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Univ. of South Carolina School of Law

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Thursday, April 9, 2009

I Won't Be The Judge Of That: Texas Appeal Reveals That The Lone Star State Doesn't Allow For Judicial Interrogation

The recent opinion of the Court of Appeals of Texas in Clark v. State, 2009 WL 857607 (Tex.App.-Deaumont 2009), reveals that, unlike the Federal Rules of Evidence, the Texas Rules of Evidence do not allow for judicial interrogation of witnesses. And while I disagree with the Texas approach, I think that it tells us something important about the role of the judge at trial.

In Clark, Nathaniel Dywane Clark appealed from his conviction for murder. One of the grounds for Clark's appeal was that the trial judge improperly interrogated two witnesses, an officer who testified regarding the scene of the crime and a ballistics expert. And he was right. The Court of Appeals of Texas noted that while Federal Rule of Evidence 605 precludes testimony by judges in cases over which they are presiding because it make make them look partial, Federal Rule of Evidence 614(b) indicates that "[t]he court may interrogate witnesses, whether called by itself or by a party." But the court also noted that while Texas does have a state counterpart to Federal Rule of Evidence 605, it does not have a state counterpart to Federal Rule of Evidence 614(b) because "[i]t would be almost impossible for the court to take part in the examination of witnesses without impressing the jury with the belief that the court believed or disbelieved the testimony of the witnesses, whether the court intended to make such an impression or not."  

Now, this is certainly an extreme position. I think that most people would agree that judges should at least be able to ask some questions to witnesses, and as far as I know, Oregon is the only other state that does not allow for judicial interrogation. But I'm not going to argue with the Texas position because I think that the Lone Star state is correct that judicial questioning can give off the appearance of judicial bias (or show actual judicial bias). I just think that Texas applied the wrong part of  Federal Rule of Evidence 605 to judicial interrogation.

You see, Clark did not object to the judge's interrogation of the two witnesses, so the Court of Appeals of Texas found that he had not preserved the issue for appeal. Therefore, the court could not have reversed for abuse of discretion and could only have reversed for plain error, which it did not find because "[n]one of the trial judge's questions to the witnesses in front of the jury in this case tainted the defendant's presumption of innocence or suggested partiality."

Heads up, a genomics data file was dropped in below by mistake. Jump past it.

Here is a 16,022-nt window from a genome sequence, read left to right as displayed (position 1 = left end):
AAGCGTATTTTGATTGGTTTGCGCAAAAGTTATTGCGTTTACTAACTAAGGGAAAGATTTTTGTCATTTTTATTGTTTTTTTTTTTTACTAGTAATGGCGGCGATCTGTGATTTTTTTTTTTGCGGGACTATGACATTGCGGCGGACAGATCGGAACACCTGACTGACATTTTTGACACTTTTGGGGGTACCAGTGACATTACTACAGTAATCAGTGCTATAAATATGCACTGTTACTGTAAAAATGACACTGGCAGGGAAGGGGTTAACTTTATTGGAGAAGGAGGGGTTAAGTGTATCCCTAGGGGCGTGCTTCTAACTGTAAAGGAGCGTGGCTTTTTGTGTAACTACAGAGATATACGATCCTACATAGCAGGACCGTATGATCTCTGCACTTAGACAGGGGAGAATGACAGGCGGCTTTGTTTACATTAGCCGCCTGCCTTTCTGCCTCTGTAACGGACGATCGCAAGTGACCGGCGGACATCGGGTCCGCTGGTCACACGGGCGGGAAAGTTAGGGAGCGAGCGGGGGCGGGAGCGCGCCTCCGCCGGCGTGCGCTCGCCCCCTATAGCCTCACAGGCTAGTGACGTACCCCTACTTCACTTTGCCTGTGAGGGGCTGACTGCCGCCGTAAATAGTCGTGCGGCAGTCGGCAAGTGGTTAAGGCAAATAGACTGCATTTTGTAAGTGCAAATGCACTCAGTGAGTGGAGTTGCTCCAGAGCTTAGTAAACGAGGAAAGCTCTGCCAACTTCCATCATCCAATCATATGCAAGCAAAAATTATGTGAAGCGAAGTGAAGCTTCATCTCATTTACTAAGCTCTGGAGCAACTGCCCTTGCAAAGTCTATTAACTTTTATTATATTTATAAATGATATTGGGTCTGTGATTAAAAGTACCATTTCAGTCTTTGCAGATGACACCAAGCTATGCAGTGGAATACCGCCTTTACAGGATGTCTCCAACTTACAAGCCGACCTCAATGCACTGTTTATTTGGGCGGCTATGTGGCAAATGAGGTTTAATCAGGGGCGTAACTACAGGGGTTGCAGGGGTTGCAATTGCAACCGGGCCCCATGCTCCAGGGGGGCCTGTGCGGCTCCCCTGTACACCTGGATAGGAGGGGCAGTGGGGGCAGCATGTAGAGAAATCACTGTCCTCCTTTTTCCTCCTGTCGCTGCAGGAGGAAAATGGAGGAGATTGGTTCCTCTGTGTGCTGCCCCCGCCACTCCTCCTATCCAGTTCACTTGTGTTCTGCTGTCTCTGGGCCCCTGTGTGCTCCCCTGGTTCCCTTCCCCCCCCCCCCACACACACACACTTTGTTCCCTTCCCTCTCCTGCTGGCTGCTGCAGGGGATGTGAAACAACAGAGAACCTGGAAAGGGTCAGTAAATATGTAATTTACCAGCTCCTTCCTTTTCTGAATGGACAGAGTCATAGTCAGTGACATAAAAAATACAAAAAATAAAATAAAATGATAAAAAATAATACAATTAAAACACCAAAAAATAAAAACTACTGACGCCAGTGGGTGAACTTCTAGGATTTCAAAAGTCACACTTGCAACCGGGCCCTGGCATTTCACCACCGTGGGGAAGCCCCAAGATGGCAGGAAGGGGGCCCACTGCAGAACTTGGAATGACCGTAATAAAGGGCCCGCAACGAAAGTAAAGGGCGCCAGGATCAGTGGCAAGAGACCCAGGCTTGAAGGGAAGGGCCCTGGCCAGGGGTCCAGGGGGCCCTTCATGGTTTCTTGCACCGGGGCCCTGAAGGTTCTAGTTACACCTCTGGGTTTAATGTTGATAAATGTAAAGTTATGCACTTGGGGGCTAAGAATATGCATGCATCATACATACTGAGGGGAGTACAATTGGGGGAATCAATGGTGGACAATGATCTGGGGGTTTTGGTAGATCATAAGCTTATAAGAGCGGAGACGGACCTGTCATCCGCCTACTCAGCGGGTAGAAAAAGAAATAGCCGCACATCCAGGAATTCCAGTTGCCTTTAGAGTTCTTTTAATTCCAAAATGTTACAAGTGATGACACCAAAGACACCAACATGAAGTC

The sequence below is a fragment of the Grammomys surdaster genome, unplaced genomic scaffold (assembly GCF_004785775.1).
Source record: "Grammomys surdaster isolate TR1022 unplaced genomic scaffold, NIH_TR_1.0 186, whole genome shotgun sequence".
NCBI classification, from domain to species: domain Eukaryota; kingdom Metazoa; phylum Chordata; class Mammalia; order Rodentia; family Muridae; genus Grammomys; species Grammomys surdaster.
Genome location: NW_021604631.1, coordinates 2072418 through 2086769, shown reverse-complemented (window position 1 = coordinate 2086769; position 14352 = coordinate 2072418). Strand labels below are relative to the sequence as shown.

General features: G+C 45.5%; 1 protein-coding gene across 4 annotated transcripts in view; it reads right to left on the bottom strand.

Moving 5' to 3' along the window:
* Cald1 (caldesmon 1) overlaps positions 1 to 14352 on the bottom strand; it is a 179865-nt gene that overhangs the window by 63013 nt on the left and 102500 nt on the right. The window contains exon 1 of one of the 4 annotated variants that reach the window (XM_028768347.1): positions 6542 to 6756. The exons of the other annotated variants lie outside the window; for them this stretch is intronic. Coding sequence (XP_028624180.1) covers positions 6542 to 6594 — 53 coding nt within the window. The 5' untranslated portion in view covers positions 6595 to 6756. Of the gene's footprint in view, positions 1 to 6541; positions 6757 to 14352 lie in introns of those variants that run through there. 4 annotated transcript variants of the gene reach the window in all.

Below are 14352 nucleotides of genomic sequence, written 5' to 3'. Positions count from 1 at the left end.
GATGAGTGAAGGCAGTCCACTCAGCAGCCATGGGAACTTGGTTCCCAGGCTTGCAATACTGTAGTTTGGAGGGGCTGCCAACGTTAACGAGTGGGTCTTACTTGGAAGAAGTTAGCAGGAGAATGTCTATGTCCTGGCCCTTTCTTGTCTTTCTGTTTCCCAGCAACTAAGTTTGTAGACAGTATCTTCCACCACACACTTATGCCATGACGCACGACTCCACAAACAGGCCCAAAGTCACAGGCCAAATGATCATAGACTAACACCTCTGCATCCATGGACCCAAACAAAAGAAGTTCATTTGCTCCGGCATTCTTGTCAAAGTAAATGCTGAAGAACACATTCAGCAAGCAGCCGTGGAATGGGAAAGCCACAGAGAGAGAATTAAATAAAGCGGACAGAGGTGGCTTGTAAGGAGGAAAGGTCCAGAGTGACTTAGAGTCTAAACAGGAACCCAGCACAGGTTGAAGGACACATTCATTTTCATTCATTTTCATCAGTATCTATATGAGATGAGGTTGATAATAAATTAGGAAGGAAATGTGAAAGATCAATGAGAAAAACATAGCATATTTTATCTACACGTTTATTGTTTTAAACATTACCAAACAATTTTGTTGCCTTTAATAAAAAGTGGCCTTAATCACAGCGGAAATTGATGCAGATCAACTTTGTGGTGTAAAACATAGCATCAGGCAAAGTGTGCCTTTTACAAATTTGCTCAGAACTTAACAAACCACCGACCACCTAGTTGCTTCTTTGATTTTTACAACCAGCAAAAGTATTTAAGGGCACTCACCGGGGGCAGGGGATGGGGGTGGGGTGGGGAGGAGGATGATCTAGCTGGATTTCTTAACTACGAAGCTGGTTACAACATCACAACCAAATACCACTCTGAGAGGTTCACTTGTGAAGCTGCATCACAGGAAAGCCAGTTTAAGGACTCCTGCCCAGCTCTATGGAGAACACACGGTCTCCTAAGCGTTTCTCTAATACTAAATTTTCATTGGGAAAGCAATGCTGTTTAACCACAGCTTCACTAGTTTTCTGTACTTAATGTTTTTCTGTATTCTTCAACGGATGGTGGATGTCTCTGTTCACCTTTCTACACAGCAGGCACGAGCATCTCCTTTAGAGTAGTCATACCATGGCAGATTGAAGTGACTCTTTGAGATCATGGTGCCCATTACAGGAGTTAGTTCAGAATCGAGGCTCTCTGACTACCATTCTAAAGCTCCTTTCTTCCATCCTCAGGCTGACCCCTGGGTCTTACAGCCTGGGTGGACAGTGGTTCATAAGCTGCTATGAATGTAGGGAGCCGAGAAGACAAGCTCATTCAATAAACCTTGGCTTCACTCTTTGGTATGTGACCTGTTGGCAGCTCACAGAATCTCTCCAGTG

So, what do I mean when I say that Texas applied the wrong part of  Federal Rule of Evidence 605 to judicial interrogation? Well, there are two parts to Federal Rule of Evidence 605. The first says that judges cannot testify at trials over which they preside, and the second says that"[n]o objection need be made in order to preserve the point." As Clark makes clear, Texas precludes judicial interrogation but requires an objection to such interrogation to preserve the issue for appeal, as does Federal Rule of Evidence 614(b).

As I noted above, I think that most people would agree that judges should at least be able to ask some questions of witnesses, which is why I think that Texas wrongfully proscribes judicial interrogation. But, why does Federal Rule of Evidence 605 not require an objection to judicial testimony? Well, according to the Advisory Committee Note to Rule 605,

To require an actual objection would confront the opponent with a choice between not objecting, with the result of allowing the testimony, and objecting, with the probable result of excluding the testimony but at the price of continuing the trial before a judge likely to feel that his integrity had been attacked by the objector.

Wouldn't the same apply when a party objects to judicial questioning? Why do the Rules (both federal and Texas) require an objection to judicial interrogation but not require an objection to judicial testimony? The only justification that I can see is that while an objection to judicial testimony would lead the judge to conclude that his integrity had been attacked, an objecton to judicial interrogation would not. But I don't think that judges (would) make that distinction. But I'm sure that the issue is more complicated than that, so I have started to research the issue with an eye toward completing an article on the topic, which I will post here when it is completed.

-CM 

http://lawprofessors.typepad.com/evidenceprof/2009/04/no-614-txclark-v-state----sw3d------2009-wl-857607texapp-beaumont2009.html

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